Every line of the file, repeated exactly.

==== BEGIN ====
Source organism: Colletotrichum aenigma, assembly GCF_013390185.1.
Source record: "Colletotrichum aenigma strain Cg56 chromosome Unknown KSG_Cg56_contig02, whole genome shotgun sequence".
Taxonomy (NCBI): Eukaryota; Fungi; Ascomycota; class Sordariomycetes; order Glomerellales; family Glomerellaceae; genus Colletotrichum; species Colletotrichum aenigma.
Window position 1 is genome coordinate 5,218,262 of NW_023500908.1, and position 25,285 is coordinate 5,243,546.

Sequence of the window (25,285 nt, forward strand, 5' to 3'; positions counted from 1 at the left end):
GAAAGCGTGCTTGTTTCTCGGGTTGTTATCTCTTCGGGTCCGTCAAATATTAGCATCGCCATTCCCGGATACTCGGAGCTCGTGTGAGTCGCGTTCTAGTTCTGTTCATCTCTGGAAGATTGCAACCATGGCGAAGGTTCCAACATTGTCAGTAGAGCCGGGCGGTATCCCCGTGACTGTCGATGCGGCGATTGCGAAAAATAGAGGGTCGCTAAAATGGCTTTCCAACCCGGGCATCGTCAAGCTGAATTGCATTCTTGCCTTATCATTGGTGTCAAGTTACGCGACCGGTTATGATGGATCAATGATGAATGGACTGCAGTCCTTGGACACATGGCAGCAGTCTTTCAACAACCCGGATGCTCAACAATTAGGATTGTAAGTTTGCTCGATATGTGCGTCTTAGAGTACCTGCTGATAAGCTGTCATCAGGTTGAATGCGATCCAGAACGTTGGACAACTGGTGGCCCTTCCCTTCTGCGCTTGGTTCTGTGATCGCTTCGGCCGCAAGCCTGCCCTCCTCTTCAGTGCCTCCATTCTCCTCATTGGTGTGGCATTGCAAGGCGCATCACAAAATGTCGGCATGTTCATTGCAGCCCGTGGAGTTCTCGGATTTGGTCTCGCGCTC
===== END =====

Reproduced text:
Source organism: Colletotrichum aenigma, assembly GCF_013390185.1.
Source record: "Colletotrichum aenigma strain Cg56 chromosome Unknown KSG_Cg56_contig02, whole genome shotgun sequence".
Taxonomy (NCBI): Eukaryota; Fungi; Ascomycota; class Sordariomycetes; order Glomerellales; family Glomerellaceae; genus Colletotrichum; species Colletotrichum aenigma.
Window position 1 is genome coordinate 5,218,262 of NW_023500908.1, and position 25,285 is coordinate 5,243,546.

Sequence of the window (25,285 nt, forward strand, 5' to 3'; positions counted from 1 at the left end):
GAAAGCGTGCTTGTTTCTCGGGTTGTTATCTCTTCGGGTCCGTCAAATATTAGCATCGCCATTCCCGGATACTCGGAGCTCGTGTGAGTCGCGTTCTAGTTCTGTTCATCTCTGGAAGATTGCAACCATGGCGAAGGTTCCAACATTGTCAGTAGAGCCGGGCGGTATCCCCGTGACTGTCGATGCGGCGATTGCGAAAAATAGAGGGTCGCTAAAATGGCTTTCCAACCCGGGCATCGTCAAGCTGAATTGCATTCTTGCCTTATCATTGGTGTCAAGTTACGCGACCGGTTATGATGGATCAATGATGAATGGACTGCAGTCCTTGGACACATGGCAGCAGTCTTTCAACAACCCGGATGCTCAACAATTAGGATTGTAAGTTTGCTCGATATGTGCGTCTTAGAGTACCTGCTGATAAGCTGTCATCAGGTTGAATGCGATCCAGAACGTTGGACAACTGGTGGCCCTTCCCTTCTGCGCTTGGTTCTGTGATCGCTTCGGCCGCAAGCCTGCCCTCCTCTTCAGTGCCTCCATTCTCCTCATTGGTGTGGCATTGCAAGGCGCATCACAAAATGTCGGCATGTTCATTGCAGCCCGTGGAGTTCTCGGATTTGGTCTCGCGCTC